Reducing Fertilizer Costs in 2009
It is clear by the number of comments, questions and discussions I overhear that fertilizer costs dominate much of the concern for 2009 crops. Prices of crop fertilizers had increased substantially over the last two years and have only recently begun to soften. Unfortunately the bottom has fallen out of commodity prices which makes fertilizer inputs cost the dominate factor in determining crop profit.
The first and absolutely most important step you can take in determining fertilizer need and use for your crop is to take a soil sample. If there was ever a year to use the reserves of phosphorus and potassium in the soil – this is it! A soil sample can be a ‘do-it-yourself’ project, or contact any one of the local agribusinesses.
The results from your soil test will give you a baseline where you stand on phosphorus and potassium. If you soil test phosphorus and potassium levels reach a certain level, no additional fertilizer is required for that crop that year. If the soil test phosphorus and potassium aren’t at this level they may be at the level that only requires they be used at a maintenance rate.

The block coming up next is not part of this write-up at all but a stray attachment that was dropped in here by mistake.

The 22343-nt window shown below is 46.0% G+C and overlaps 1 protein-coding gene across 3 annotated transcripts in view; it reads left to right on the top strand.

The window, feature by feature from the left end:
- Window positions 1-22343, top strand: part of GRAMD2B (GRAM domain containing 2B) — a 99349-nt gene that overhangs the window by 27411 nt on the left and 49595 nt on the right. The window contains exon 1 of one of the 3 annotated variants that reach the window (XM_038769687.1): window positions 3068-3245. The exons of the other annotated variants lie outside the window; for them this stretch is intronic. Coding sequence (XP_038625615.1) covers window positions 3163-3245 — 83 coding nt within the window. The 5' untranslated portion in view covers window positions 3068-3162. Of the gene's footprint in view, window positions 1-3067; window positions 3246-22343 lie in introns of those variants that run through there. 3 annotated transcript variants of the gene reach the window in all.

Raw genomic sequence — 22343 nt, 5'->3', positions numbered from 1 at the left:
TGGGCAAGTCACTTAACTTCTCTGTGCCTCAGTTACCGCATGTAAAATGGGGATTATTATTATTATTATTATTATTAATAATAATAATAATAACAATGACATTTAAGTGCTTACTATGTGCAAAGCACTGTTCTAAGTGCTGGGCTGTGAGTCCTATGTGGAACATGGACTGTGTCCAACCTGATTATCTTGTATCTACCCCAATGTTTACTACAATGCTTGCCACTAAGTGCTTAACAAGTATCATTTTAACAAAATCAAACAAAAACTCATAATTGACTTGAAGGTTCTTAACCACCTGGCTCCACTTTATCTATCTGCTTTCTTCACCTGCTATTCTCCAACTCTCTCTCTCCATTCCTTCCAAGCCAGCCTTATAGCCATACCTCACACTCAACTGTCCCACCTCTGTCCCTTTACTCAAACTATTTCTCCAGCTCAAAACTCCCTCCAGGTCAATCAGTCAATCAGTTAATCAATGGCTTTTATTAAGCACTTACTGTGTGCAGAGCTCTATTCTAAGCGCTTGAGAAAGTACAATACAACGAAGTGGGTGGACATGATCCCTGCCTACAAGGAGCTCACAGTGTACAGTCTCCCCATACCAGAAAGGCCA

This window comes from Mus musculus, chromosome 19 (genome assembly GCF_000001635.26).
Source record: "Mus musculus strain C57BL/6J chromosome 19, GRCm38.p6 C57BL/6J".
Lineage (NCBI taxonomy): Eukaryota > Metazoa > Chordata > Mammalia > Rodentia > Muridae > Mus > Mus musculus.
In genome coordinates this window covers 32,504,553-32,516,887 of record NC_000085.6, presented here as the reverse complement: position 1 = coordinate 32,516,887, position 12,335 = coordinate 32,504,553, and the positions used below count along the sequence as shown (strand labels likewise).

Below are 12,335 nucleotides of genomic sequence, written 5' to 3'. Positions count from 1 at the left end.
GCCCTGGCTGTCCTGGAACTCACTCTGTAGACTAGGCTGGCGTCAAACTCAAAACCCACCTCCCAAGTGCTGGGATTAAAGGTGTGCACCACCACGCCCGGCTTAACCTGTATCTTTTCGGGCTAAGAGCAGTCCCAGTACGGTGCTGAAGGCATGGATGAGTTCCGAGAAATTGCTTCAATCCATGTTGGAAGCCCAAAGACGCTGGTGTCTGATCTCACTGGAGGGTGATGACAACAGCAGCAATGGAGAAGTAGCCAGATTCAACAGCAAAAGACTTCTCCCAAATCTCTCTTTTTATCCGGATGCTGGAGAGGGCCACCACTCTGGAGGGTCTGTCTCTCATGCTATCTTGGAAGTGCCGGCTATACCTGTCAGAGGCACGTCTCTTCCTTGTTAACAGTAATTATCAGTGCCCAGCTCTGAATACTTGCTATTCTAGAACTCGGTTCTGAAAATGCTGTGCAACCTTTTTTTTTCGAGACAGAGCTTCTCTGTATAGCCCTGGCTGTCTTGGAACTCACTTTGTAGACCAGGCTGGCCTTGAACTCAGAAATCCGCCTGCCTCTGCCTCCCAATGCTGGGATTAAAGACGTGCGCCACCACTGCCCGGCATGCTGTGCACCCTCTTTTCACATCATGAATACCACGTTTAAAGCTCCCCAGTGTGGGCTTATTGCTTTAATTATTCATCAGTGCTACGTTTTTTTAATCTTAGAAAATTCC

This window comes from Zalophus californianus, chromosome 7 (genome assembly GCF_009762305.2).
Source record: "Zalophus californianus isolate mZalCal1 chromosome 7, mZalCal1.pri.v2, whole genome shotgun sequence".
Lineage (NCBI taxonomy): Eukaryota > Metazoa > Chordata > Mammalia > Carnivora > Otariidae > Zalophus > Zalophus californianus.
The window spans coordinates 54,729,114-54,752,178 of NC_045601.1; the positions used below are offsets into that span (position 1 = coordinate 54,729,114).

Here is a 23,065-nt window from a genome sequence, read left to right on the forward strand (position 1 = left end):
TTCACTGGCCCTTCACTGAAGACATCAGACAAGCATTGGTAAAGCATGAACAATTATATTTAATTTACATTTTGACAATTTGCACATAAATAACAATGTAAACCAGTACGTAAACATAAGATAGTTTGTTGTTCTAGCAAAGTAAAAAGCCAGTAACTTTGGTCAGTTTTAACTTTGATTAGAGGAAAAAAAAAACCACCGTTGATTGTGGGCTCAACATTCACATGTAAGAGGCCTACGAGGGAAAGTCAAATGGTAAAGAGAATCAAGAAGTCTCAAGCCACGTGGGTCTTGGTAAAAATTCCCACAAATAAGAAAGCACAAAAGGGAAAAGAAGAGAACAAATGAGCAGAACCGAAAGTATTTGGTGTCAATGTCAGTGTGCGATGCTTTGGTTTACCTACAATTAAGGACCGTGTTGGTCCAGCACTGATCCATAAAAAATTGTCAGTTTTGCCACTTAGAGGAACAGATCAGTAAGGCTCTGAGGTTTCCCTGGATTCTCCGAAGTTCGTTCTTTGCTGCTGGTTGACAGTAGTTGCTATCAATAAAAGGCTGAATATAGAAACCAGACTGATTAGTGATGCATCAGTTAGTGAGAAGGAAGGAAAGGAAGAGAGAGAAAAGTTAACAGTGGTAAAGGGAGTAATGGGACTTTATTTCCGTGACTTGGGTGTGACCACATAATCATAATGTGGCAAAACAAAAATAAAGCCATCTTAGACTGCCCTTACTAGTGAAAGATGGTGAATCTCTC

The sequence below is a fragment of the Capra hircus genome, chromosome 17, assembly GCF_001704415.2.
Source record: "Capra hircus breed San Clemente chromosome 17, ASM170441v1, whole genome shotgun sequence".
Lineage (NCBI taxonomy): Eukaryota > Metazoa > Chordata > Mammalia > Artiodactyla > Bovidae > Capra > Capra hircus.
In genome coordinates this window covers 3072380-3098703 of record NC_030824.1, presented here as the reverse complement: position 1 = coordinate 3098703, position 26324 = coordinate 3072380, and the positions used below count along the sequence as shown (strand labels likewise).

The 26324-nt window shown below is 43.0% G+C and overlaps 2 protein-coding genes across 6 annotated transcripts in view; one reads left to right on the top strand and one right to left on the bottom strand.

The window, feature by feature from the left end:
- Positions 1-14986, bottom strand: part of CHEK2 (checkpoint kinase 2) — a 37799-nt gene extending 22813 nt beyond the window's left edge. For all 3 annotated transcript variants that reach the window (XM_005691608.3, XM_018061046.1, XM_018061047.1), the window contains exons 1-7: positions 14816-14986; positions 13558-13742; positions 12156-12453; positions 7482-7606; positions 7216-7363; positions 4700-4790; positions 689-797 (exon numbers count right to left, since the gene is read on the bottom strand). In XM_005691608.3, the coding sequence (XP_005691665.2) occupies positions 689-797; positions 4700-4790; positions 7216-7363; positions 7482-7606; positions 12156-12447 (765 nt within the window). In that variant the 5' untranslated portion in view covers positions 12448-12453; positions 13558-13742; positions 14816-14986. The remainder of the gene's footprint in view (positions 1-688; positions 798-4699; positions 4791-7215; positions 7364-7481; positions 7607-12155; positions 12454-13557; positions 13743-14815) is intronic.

In addition to phosphorus and potassium levels, a soil test can give you insight to soil pH. Phosphorus can be as much as 20-25% more available in this pH range as opposed to a pH in the 5’s.
Finally, consider using manure on your farm to supplement or offset commercial fertilizer. Manures are an excellent source of fertilizers and can be less expensive than purchased commercial fertilizers. Good distribution and nutrient testing are the keys to the use of manures as fertilizers. They will usually build phosphorus levels and maintain potassium levels when used. The nitrogen availability is somewhat unpredictable but good estimates can be made for the conditions under which the manure was used.
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